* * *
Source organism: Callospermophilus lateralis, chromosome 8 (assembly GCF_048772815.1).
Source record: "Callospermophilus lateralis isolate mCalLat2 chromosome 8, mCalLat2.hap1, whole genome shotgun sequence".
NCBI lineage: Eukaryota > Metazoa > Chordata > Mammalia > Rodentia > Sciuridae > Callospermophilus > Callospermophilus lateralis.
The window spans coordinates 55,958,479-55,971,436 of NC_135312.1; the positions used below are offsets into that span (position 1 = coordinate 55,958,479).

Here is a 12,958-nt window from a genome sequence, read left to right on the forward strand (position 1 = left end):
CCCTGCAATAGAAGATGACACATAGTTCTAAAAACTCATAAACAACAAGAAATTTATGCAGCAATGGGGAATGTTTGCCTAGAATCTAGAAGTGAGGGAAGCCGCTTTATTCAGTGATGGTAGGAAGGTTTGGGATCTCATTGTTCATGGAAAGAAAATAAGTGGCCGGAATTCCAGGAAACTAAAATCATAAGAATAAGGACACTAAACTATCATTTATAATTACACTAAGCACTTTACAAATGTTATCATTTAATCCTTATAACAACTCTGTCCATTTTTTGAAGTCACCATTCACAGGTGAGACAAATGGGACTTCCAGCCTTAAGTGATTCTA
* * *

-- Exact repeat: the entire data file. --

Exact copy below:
Source organism: Callospermophilus lateralis, chromosome 8 (assembly GCF_048772815.1).
Source record: "Callospermophilus lateralis isolate mCalLat2 chromosome 8, mCalLat2.hap1, whole genome shotgun sequence".
NCBI lineage: Eukaryota > Metazoa > Chordata > Mammalia > Rodentia > Sciuridae > Callospermophilus > Callospermophilus lateralis.
The window spans coordinates 55,958,479-55,971,436 of NC_135312.1; the positions used below are offsets into that span (position 1 = coordinate 55,958,479).

Here is a 12,958-nt window from a genome sequence, read left to right on the forward strand (position 1 = left end):
CCCTGCAATAGAAGATGACACATAGTTCTAAAAACTCATAAACAACAAGAAATTTATGCAGCAATGGGGAATGTTTGCCTAGAATCTAGAAGTGAGGGAAGCCGCTTTATTCAGTGATGGTAGGAAGGTTTGGGATCTCATTGTTCATGGAAAGAAAATAAGTGGCCGGAATTCCAGGAAACTAAAATCATAAGAATAAGGACACTAAACTATCATTTATAATTACACTAAGCACTTTACAAATGTTATCATTTAATCCTTATAACAACTCTGTCCATTTTTTGAAGTCACCATTCACAGGTGAGACAAATGGGACTTCCAGCCTTAAGTGATTCTA